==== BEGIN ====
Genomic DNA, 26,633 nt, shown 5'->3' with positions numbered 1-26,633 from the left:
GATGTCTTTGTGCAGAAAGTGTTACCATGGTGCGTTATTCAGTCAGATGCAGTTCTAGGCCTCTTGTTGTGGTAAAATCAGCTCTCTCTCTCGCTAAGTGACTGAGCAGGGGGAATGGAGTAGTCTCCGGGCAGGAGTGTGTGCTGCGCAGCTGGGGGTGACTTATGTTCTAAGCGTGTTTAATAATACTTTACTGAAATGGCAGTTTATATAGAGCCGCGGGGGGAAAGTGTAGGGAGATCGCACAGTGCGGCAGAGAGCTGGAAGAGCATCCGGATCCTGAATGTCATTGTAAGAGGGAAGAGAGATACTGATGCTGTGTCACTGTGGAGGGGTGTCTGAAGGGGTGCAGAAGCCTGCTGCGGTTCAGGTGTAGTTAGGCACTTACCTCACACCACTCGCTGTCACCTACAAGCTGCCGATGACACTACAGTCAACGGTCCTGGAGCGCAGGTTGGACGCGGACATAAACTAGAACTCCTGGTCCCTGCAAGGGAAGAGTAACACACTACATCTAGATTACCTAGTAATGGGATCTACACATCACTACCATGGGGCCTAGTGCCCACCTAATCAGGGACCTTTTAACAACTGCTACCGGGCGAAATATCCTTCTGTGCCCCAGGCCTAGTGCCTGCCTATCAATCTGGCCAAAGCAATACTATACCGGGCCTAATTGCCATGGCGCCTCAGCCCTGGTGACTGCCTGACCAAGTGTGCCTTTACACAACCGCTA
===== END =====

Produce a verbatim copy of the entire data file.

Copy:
Genomic DNA, 26,633 nt, shown 5'->3' with positions numbered 1-26,633 from the left:
GATGTCTTTGTGCAGAAAGTGTTACCATGGTGCGTTATTCAGTCAGATGCAGTTCTAGGCCTCTTGTTGTGGTAAAATCAGCTCTCTCTCTCGCTAAGTGACTGAGCAGGGGGAATGGAGTAGTCTCCGGGCAGGAGTGTGTGCTGCGCAGCTGGGGGTGACTTATGTTCTAAGCGTGTTTAATAATACTTTACTGAAATGGCAGTTTATATAGAGCCGCGGGGGGAAAGTGTAGGGAGATCGCACAGTGCGGCAGAGAGCTGGAAGAGCATCCGGATCCTGAATGTCATTGTAAGAGGGAAGAGAGATACTGATGCTGTGTCACTGTGGAGGGGTGTCTGAAGGGGTGCAGAAGCCTGCTGCGGTTCAGGTGTAGTTAGGCACTTACCTCACACCACTCGCTGTCACCTACAAGCTGCCGATGACACTACAGTCAACGGTCCTGGAGCGCAGGTTGGACGCGGACATAAACTAGAACTCCTGGTCCCTGCAAGGGAAGAGTAACACACTACATCTAGATTACCTAGTAATGGGATCTACACATCACTACCATGGGGCCTAGTGCCCACCTAATCAGGGACCTTTTAACAACTGCTACCGGGCGAAATATCCTTCTGTGCCCCAGGCCTAGTGCCTGCCTATCAATCTGGCCAAAGCAATACTATACCGGGCCTAATTGCCATGGCGCCTCAGCCCTGGTGACTGCCTGACCAAGTGTGCCTTTACACAACCGCTA